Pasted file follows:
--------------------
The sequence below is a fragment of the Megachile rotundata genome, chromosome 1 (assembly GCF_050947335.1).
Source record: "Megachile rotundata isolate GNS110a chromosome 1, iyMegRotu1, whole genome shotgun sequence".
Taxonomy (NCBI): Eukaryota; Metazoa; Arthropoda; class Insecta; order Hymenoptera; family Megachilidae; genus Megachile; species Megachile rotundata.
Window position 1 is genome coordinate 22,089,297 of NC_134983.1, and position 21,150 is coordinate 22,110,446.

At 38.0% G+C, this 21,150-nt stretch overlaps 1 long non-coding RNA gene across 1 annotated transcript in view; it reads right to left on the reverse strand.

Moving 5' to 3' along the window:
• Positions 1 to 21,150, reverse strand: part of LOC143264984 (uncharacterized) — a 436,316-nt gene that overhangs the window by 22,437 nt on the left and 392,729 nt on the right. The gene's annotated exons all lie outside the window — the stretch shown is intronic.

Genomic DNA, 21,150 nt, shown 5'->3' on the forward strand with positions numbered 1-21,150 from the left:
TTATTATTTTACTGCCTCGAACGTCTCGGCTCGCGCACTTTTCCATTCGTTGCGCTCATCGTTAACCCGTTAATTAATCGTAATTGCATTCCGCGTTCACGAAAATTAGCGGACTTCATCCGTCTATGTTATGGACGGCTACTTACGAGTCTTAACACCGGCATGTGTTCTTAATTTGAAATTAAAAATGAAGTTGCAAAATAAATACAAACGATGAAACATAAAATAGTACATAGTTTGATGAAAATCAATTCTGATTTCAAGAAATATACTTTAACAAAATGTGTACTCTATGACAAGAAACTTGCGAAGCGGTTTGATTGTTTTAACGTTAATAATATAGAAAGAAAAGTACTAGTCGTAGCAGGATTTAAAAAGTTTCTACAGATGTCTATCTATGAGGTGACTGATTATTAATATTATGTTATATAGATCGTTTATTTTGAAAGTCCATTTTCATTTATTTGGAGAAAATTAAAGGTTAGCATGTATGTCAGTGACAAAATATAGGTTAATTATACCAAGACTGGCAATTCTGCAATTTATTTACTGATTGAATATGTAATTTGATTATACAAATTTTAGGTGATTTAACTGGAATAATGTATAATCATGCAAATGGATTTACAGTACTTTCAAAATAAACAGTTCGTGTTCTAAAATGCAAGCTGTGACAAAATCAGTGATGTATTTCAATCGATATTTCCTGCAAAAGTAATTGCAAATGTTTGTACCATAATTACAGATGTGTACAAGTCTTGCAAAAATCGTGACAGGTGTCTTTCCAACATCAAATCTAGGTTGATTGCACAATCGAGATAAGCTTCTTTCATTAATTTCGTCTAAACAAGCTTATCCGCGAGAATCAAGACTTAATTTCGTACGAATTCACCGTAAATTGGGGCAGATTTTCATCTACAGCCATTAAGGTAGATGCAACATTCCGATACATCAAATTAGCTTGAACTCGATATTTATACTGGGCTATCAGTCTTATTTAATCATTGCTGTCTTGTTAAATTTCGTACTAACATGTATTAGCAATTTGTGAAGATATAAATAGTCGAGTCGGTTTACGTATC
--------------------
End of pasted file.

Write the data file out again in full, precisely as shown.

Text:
The sequence below is a fragment of the Megachile rotundata genome, chromosome 1 (assembly GCF_050947335.1).
Source record: "Megachile rotundata isolate GNS110a chromosome 1, iyMegRotu1, whole genome shotgun sequence".
Taxonomy (NCBI): Eukaryota; Metazoa; Arthropoda; class Insecta; order Hymenoptera; family Megachilidae; genus Megachile; species Megachile rotundata.
Window position 1 is genome coordinate 22,089,297 of NC_134983.1, and position 21,150 is coordinate 22,110,446.

At 38.0% G+C, this 21,150-nt stretch overlaps 1 long non-coding RNA gene across 1 annotated transcript in view; it reads right to left on the reverse strand.

Moving 5' to 3' along the window:
• Positions 1 to 21,150, reverse strand: part of LOC143264984 (uncharacterized) — a 436,316-nt gene that overhangs the window by 22,437 nt on the left and 392,729 nt on the right. The gene's annotated exons all lie outside the window — the stretch shown is intronic.

Genomic DNA, 21,150 nt, shown 5'->3' on the forward strand with positions numbered 1-21,150 from the left:
TTATTATTTTACTGCCTCGAACGTCTCGGCTCGCGCACTTTTCCATTCGTTGCGCTCATCGTTAACCCGTTAATTAATCGTAATTGCATTCCGCGTTCACGAAAATTAGCGGACTTCATCCGTCTATGTTATGGACGGCTACTTACGAGTCTTAACACCGGCATGTGTTCTTAATTTGAAATTAAAAATGAAGTTGCAAAATAAATACAAACGATGAAACATAAAATAGTACATAGTTTGATGAAAATCAATTCTGATTTCAAGAAATATACTTTAACAAAATGTGTACTCTATGACAAGAAACTTGCGAAGCGGTTTGATTGTTTTAACGTTAATAATATAGAAAGAAAAGTACTAGTCGTAGCAGGATTTAAAAAGTTTCTACAGATGTCTATCTATGAGGTGACTGATTATTAATATTATGTTATATAGATCGTTTATTTTGAAAGTCCATTTTCATTTATTTGGAGAAAATTAAAGGTTAGCATGTATGTCAGTGACAAAATATAGGTTAATTATACCAAGACTGGCAATTCTGCAATTTATTTACTGATTGAATATGTAATTTGATTATACAAATTTTAGGTGATTTAACTGGAATAATGTATAATCATGCAAATGGATTTACAGTACTTTCAAAATAAACAGTTCGTGTTCTAAAATGCAAGCTGTGACAAAATCAGTGATGTATTTCAATCGATATTTCCTGCAAAAGTAATTGCAAATGTTTGTACCATAATTACAGATGTGTACAAGTCTTGCAAAAATCGTGACAGGTGTCTTTCCAACATCAAATCTAGGTTGATTGCACAATCGAGATAAGCTTCTTTCATTAATTTCGTCTAAACAAGCTTATCCGCGAGAATCAAGACTTAATTTCGTACGAATTCACCGTAAATTGGGGCAGATTTTCATCTACAGCCATTAAGGTAGATGCAACATTCCGATACATCAAATTAGCTTGAACTCGATATTTATACTGGGCTATCAGTCTTATTTAATCATTGCTGTCTTGTTAAATTTCGTACTAACATGTATTAGCAATTTGTGAAGATATAAATAGTCGAGTCGGTTTACGTATC